For several years now, I’ve been a very happy Things user for all of my task management. However, recent reflections on the nature of my work have led to some changes. My role now mostly entails tracking a portfolio of projects and making sure that my team has the right resources and clarity of purpose required to deliver them. This means that I’m much less involved in daily project management and have a much shorter task list than in the past. Plus, the vast majority of my time in the office is spent in meetings to coordinate with other teams and identify new projects.
As a result, in order to optimize my systems, I’ve switched to using a combination of MindNode and Agenda for my task managment.
MindNode is an excellent app for mind mapping. I’ve created a mind map that contains all of my work-related projects across my areas of focus. I find this perspective on my projects really helpful when conducting a weekly review, especially since it gives me a quick sense of how well my projects are balanced across areas. As an example, the screenshot below of my mind map makes it very clear that I’m currently very active with Process Improvement, while not at all engaged in Assurance. I know that this is okay for now, but certainly want to keep an eye on this imbalance over time. I also find the visual presentation really helpful for seeing connections across projects.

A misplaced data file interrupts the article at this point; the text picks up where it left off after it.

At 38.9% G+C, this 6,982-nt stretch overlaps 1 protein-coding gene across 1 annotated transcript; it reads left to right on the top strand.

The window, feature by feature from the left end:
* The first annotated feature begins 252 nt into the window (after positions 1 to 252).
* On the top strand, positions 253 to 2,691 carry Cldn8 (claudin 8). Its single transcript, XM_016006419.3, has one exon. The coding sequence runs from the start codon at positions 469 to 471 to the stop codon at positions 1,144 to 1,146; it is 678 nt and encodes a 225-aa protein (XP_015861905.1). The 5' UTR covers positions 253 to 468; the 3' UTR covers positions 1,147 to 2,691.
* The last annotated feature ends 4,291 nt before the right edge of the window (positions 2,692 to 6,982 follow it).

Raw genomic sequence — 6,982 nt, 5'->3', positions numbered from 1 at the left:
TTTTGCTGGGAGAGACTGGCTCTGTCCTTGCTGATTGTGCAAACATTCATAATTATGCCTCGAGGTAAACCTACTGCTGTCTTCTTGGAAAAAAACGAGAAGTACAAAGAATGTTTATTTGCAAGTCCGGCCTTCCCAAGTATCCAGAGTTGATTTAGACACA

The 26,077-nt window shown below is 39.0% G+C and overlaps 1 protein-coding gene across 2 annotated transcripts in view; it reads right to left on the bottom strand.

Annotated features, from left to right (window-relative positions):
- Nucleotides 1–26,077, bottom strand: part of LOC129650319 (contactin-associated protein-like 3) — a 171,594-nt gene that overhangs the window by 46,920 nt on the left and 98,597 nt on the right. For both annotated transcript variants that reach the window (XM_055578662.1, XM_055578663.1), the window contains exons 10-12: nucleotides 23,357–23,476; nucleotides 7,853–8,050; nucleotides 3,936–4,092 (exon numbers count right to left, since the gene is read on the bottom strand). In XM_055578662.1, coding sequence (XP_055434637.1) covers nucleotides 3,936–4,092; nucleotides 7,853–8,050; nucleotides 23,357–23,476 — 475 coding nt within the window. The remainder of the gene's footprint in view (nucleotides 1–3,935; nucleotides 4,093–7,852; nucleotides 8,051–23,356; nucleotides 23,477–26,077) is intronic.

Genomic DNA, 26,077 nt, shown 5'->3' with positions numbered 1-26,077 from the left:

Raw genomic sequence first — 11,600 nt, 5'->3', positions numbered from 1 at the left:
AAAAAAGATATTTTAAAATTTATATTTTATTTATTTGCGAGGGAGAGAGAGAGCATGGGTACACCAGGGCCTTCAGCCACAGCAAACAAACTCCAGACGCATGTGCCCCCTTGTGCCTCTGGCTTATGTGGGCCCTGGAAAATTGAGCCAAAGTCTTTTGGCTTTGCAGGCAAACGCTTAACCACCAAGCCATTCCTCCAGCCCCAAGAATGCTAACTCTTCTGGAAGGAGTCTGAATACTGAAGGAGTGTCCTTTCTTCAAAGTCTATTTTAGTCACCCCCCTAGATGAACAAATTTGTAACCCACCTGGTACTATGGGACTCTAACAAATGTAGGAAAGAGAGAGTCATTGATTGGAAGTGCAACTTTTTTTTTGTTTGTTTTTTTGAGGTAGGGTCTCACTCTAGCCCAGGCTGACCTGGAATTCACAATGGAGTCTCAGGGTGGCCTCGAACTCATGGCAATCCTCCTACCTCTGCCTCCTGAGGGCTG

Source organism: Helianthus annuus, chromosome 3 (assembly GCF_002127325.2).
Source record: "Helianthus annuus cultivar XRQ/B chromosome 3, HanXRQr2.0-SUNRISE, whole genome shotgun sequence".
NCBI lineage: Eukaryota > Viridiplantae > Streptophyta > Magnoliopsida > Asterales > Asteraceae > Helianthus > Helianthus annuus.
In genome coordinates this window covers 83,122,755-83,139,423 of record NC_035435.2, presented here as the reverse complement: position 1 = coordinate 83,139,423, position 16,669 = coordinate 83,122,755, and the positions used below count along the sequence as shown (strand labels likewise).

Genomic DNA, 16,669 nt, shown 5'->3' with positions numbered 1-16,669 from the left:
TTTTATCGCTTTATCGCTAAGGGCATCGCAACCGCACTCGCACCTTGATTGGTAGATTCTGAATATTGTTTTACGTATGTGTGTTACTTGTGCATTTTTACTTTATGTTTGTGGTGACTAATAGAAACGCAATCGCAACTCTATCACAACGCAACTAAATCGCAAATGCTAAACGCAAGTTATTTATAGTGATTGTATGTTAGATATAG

MindNode has many great features that make creating and maintaining mind maps really easy. They look good too, which helps when you spend lots of time looking at them.
Agenda is a time-based note taking app. MacStories has done a thorough series of reviews, so I won’t describe the app in any detail here. There is a bit of a learning curve to get used to the idea of a time-based note, though it fits in really well to my meeting-dominated days and I’ve really enjoyed using it.
One point to make about both apps is that they are integrated with the new iOS Reminders system. The new Reminders is dramatically better than the old one and I’ve found it really powerful to have other apps leverage Reminders as a shared task database. I’ve also found it to be more than sufficient for the residual tasks that I need to track that aren’t in MindNode or Agenda.
I implemented this new approach a month ago and have stuck with it. This is at least three weeks longer than any previous attempt to move away from Things. So, the experiment has been a success. If my circumstances change, I’ll happily return to Things. For now, this new approach has worked out very well.